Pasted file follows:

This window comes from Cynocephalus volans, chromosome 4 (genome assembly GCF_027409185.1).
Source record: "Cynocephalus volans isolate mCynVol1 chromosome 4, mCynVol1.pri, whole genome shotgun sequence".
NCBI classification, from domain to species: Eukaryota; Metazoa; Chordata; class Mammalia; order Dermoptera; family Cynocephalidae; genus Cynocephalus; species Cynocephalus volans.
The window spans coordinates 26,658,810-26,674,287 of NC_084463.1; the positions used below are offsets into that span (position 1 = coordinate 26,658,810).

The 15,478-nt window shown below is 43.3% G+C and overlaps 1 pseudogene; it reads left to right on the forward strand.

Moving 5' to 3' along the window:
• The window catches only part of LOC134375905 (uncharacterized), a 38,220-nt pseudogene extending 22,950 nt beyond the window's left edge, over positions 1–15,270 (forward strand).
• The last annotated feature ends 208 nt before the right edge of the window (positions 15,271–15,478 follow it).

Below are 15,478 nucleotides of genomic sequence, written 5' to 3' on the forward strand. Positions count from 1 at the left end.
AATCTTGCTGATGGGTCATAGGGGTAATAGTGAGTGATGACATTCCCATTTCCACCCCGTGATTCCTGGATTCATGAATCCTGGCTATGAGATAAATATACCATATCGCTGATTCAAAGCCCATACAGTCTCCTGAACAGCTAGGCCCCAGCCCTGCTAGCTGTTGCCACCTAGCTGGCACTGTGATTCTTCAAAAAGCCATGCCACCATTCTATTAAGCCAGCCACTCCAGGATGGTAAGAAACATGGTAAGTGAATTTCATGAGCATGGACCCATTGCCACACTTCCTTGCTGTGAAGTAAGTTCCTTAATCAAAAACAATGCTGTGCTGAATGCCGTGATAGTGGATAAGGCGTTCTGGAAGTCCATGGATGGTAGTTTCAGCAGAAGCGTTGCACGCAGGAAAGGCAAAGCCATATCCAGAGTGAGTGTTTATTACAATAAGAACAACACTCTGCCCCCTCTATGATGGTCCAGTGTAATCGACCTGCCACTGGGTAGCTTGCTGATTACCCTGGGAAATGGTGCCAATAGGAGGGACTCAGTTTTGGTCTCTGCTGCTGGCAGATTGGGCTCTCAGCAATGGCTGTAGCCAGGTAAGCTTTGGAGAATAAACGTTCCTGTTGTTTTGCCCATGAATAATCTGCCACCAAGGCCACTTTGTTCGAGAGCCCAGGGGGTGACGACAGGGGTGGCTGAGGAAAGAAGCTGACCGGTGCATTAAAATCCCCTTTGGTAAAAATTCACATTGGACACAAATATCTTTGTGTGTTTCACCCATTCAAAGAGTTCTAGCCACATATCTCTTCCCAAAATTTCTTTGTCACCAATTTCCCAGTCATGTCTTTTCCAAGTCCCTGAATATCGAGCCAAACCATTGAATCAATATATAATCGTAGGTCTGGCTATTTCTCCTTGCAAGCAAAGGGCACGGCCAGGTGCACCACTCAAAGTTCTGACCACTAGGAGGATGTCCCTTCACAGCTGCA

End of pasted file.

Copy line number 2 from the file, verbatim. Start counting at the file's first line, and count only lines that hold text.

Source record: "Cynocephalus volans isolate mCynVol1 chromosome 4, mCynVol1.pri, whole genome shotgun sequence".